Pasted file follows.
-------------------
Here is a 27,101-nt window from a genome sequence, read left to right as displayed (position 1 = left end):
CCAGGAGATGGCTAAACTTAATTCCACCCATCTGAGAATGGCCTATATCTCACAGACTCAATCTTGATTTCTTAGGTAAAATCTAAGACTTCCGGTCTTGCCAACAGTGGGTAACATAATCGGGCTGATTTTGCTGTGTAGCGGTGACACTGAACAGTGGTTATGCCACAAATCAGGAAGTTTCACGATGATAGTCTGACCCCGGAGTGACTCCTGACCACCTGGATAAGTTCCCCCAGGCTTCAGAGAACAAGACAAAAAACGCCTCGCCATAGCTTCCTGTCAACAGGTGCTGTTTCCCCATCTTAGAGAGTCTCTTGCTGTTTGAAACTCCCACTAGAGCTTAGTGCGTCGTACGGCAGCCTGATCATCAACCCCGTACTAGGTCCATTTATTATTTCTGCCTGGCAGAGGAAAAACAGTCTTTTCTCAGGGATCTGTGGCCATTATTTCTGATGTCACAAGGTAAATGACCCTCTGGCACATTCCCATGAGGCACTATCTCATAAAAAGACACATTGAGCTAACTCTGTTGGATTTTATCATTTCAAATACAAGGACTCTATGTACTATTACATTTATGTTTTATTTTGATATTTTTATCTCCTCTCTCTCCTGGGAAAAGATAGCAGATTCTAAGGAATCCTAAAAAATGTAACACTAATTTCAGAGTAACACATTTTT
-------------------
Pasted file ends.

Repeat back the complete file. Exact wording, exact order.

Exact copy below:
Here is a 27,101-nt window from a genome sequence, read left to right as displayed (position 1 = left end):
CCAGGAGATGGCTAAACTTAATTCCACCCATCTGAGAATGGCCTATATCTCACAGACTCAATCTTGATTTCTTAGGTAAAATCTAAGACTTCCGGTCTTGCCAACAGTGGGTAACATAATCGGGCTGATTTTGCTGTGTAGCGGTGACACTGAACAGTGGTTATGCCACAAATCAGGAAGTTTCACGATGATAGTCTGACCCCGGAGTGACTCCTGACCACCTGGATAAGTTCCCCCAGGCTTCAGAGAACAAGACAAAAAACGCCTCGCCATAGCTTCCTGTCAACAGGTGCTGTTTCCCCATCTTAGAGAGTCTCTTGCTGTTTGAAACTCCCACTAGAGCTTAGTGCGTCGTACGGCAGCCTGATCATCAACCCCGTACTAGGTCCATTTATTATTTCTGCCTGGCAGAGGAAAAACAGTCTTTTCTCAGGGATCTGTGGCCATTATTTCTGATGTCACAAGGTAAATGACCCTCTGGCACATTCCCATGAGGCACTATCTCATAAAAAGACACATTGAGCTAACTCTGTTGGATTTTATCATTTCAAATACAAGGACTCTATGTACTATTACATTTATGTTTTATTTTGATATTTTTATCTCCTCTCTCTCCTGGGAAAAGATAGCAGATTCTAAGGAATCCTAAAAAATGTAACACTAATTTCAGAGTAACACATTTTT